U.S. Department of Energy (DOE)

This Federal agency sought modification of the rules pertaining to the hours of service (HOS) of its contract drivers hauling high-risk, high-security shipments of transuranic waste in interstate commerce. These drivers operate in teams of two so that, to the maximum extent allowable, one driver can obtain rest in a sleeper berth (SB) while the other drives. Based upon scientific research, FMCSA in 2005 amended the SB rules to require drivers to include, at specified intervals, periods of no less than 8 hours in the SB, plus a separate period of at least 2 but less than 10 consecutive hours either in the SB or off duty or in any combination of the two. Prior to this amendment, drivers could satisfy the HOS rules by using SB periods of any length in excess of 2 hours, so long as two consecutive SB periods totaled at least 10 hours in length (and occurred within specified timeframes). One of the most popular SB protocols prior to amendment alternated the driving and sleeper berth “shifts” every 5 hours. The applicant espoused the virtue of such a protocol.

Three companies in the same line of work as the applicant commented in favor of DOE's application. In addition, an industry association recommended that FMCSA conduct a rulemaking and re-examine the SB rules. None of these comments persuaded the Agency to overlook the extensive scientific research underlying its current SB rule. This research found that team drivers employing 5-hour shifts were unable to obtain sufficient restorative rest. Two commenters opposed the application, including a safety group that felt that DOE failed to show that the current level of safety would be maintained if the exemption were granted. The Agency notes the hazardous nature of the property being transported (transuranic waste), and is not persuaded that the operations of drivers exempt from 8-hour SB periods could attain a level of safety equivalent to, or greater than, the level of safety that would be obtained by compliance with the current SB regulations requiring such periods.

Jcrane, Inc. (Jcrane)

This company sought exemption for 10 of its crane and tractor-trailer drivers from the requirement that interstate drivers of CMVs be at least 21 years of age. The drivers would be as young as 18 years of age. The comments were unanimous in their opposition to the exemption. Jcrane failed to differentiate its operating environment from that of other motor carriers. The agency remains persuaded by research showing that drivers age 18 to 21 years of age are a high-risk group. The Agency is especially hesitant to allow these young drivers to operate cranes in interstate commerce. Jcrane failed to demonstrate how it would ensure that it could achieve a level of safety with 10 drivers under age 21 that would be equivalent to, or greater than, the level of safety that would be obtained if all its drivers were at least 21 years of age.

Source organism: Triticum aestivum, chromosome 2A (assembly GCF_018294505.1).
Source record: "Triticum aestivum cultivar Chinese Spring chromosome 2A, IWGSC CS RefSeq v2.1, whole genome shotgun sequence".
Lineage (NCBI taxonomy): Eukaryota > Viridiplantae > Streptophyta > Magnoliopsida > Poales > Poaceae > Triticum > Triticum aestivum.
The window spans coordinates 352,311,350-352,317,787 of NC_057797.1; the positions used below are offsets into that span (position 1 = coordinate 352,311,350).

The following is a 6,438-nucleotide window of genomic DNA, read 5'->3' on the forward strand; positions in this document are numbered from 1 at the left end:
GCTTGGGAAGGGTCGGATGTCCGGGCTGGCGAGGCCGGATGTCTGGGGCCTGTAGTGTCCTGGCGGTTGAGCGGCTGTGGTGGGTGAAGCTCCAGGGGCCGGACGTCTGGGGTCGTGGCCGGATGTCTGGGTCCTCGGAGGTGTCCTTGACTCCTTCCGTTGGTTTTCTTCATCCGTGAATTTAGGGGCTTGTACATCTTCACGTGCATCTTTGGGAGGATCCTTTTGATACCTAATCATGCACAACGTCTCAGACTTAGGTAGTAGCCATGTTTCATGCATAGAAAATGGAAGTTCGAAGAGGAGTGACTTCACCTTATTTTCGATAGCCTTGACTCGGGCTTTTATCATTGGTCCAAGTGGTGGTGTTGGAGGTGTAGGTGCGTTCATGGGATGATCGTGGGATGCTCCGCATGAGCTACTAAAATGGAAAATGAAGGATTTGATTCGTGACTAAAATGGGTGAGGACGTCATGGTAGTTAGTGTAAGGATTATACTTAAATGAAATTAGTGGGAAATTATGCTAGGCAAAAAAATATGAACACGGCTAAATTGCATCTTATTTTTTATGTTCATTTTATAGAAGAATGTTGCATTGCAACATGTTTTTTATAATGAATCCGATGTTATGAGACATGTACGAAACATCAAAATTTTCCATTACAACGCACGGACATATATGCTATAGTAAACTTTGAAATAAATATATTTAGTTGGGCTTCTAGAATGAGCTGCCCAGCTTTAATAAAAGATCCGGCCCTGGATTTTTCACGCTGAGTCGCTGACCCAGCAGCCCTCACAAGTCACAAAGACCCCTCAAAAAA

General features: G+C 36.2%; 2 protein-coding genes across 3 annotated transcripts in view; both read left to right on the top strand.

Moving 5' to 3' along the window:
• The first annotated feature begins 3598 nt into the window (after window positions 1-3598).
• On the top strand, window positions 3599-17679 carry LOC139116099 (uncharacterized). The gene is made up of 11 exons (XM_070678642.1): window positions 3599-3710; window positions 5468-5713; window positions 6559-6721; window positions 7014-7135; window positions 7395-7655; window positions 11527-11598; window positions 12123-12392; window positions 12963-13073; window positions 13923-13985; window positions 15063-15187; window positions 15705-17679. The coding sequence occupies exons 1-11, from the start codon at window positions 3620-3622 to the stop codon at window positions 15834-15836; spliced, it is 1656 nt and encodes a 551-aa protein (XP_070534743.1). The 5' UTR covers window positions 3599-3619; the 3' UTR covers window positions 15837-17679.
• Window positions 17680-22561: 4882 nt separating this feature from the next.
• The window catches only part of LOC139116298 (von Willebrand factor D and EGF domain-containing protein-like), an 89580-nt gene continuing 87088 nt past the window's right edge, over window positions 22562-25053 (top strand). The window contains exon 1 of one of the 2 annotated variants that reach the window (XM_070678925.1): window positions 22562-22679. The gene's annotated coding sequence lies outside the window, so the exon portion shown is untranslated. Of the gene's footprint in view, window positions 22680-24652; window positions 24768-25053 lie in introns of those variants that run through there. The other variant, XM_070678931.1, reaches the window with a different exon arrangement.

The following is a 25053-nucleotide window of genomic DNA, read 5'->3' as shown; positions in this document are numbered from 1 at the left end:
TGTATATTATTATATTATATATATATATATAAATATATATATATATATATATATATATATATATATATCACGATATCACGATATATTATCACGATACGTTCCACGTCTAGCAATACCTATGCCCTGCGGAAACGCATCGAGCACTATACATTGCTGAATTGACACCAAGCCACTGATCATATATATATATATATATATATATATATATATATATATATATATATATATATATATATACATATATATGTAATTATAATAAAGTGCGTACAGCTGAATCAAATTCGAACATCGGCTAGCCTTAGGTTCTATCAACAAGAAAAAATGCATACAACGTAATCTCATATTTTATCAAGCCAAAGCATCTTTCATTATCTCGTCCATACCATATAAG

Summit Helicopters, Inc. (Summit)

This motor carrier, engaged in the aerial application of herbicides, operates 21 tank CMVs in support of its aircraft. It asked the Agency to exempt it and the operators of these tank CMVs from all of the HOS rules. Five comments opposed the application; none supported it. The Agency believes that it would be irresponsible to allow drivers operating tank CMVs laden with hazardous materials to be free of all constraints on driving or on-duty time, and of all requirements for restorative rest. Summit failed to explain how it could ensure that drivers operating tank CMVs in interstate commerce without any regulation of their HOS would achieve a level of safety equivalent to, or greater than, the level of safety that would be obtained by compliance with the HOS rules.

United States Postal Service (USPS)

This Agency sought an exemption to allow over 5,000 contract mail haulers it utilizes to operate under the HOS rules in effect prior to January 4, 2004. On that date, revised HOS rules governing the on-duty time of interstate property-carrying drivers took effect. The revisions followed a comprehensive review of the science of driver fatigue by FMCSA and extensive public comment. There were 1,071 comments to the docket. Only sixteen comments supported the request. Of the comments in opposition to the request, approximately 930 employed identical wording. The amended rules were designed to improve the safety of the property-carrying industry and have, in fact, done so. The petition provides no information to suggest that a return to the HOS rules previously in effect by this large group of drivers would be accompanied by measures ensuring that the current level of safety would be maintained. Absent such a showing, FMCSA cannot grant the application. Therefore, FMCSA denies the USPS request for exemption.Start Printed Page 23469


FMCSA has carefully reviewed the applications and the comments received, and has concluded that each application lacks sufficient merit to justify the exemptions sought. Accordingly, FMCSA denies each application.

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Issued on: May 7, 2009.

Larry W. Minor,

Associate Administrator for Policy and Program Development.

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[FR Doc. E9-11661 Filed 5-18-09; 8:45 am]